lasers (4)

Getting Back Mojo...


Artist's representation of the circular phonons. (Courtesy: Nadja Haji and Peter Baum, University Konstanz)

Topics: Applied Physics, Lasers, Magnetism, Materials Science, Phonons

When a magnetic material is bombarded with short pulses of laser light, it loses its magnetism within femtoseconds (10–15 seconds). The spin, or angular momentum, of the electrons in the material, thus disappears almost instantly. Yet all that angular momentum cannot simply be lost. It must be conserved – somewhere.

Thanks to new ultrafast electron diffraction experiments, researchers at the University of Konstanz in Germany have now found that this “lost” angular momentum is in fact transferred from the electrons to vibrations of the material’s crystal lattice within a few hundred femtoseconds. The finding could have important implications for magnetic data storage and for developments in spintronics, a technology that exploits electron spins to process information without using much power.

In a ferromagnetic material, magnetism occurs because the magnetic moments of the material’s constituent atoms align parallel to each other. The atoms and their electrons then act as elementary electromagnets, and the magnetic fields are produced mainly by the spin of the electrons.

Because an ultrashort laser pulse can rapidly destroy this alignment, some scientists have proposed using such pulses as an off switch for magnetization, thereby enabling ultra-rapid data processing at frequencies approaching those of light. Understanding this ultrafast demagnetization process is thus crucial for developing such applications as well as for better understanding the foundations of magnetism.

Researchers find ‘lost’ angular momentum, Isabelle Dumé, Physics World

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Cooling Teleportation...


Image source: CERN - accelerating science

Topics: CERN, Condensed Matter Physics, Entanglement, Lasers, Quantum Mechanics

Much of modern experimental physics relies on a counterintuitive principle: Under the right circumstances, zapping matter with a laser doesn’t inject energy into the system; rather, it sucks the energy out. By cooling the system to a fraction of a degree above absolute zero, one can observe quantum effects that are otherwise invisible.

Laser cooling works like a charm, but only when a system’s ladder of quantum states is just right. Atoms of alkali metals and a few other elements are ideal. Molecules, with their multitudes of energy levels, pose a much greater challenge. And fundamental particles such as protons, which lack internal states altogether, can’t be laser-cooled at all.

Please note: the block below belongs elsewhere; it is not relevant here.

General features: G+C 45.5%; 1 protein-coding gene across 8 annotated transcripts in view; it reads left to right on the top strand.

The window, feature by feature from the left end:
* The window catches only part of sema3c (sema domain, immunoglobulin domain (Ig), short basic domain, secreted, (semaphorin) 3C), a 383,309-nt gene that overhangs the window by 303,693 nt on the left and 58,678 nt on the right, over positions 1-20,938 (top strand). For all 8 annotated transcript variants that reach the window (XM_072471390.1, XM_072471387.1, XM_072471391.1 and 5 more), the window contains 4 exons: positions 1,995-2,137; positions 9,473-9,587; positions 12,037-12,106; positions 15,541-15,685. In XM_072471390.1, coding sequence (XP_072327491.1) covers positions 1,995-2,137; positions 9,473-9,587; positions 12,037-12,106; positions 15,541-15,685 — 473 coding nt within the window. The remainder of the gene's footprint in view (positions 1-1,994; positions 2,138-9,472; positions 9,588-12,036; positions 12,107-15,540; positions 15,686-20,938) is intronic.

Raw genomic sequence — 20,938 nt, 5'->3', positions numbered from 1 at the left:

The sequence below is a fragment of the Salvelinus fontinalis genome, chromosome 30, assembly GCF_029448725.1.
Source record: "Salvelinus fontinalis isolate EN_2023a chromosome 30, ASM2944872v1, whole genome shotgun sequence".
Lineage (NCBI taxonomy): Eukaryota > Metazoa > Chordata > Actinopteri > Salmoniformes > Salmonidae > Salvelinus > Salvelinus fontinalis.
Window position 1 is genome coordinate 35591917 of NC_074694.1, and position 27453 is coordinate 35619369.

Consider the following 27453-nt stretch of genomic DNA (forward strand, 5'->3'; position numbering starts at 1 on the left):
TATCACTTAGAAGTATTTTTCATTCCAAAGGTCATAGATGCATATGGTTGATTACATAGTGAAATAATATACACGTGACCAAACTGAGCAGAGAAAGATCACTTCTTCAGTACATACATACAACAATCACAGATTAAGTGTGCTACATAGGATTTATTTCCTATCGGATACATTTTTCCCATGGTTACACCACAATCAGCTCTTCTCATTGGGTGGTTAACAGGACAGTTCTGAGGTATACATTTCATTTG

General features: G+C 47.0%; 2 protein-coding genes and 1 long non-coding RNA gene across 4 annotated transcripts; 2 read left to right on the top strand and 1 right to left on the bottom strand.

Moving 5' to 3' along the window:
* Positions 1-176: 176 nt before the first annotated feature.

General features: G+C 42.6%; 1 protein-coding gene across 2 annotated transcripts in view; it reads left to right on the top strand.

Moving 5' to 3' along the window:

Nevertheless, there’s a lot of interest in experimenting on protons at low temperature—in particular, precisely testing how their mass, magnetic moment, and other properties compare with those of antiprotons. Toward that end, the Baryon Antibaryon Symmetry Experiment (BASE) collaboration has now demonstrated a method for using a cloud of laser-cooled beryllium ions to sympathetically cool a single proton, even when the proton and ions are too distant to directly interact.

A superconducting circuit is a cooling teleporter, Johanna L. Miller, Physics Today

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Nano Laser...


In their experiments, the researchers used ultrathin crystals consisting of a single layer of atoms. These sheets were sandwiched between two layers of mirror-like materials. The whole structure acts as a cage for light and is called a microcavity.

Topics: Applied Physics, Bose-Einstein Condensate, Lasers, Nanotechnology, Optics

Physicists have taken a step towards realizing the smallest-ever solid-state laser by generating an exotic quantum state known as a Bose-Einstein condensate (BEC) in quasiparticles consisting of both matter and light. Although the effect has so far only been observed at ultracold temperatures in atomically thin crystals of molybdenum diselenide (MoSe2), it might also be produced at room temperature in other materials.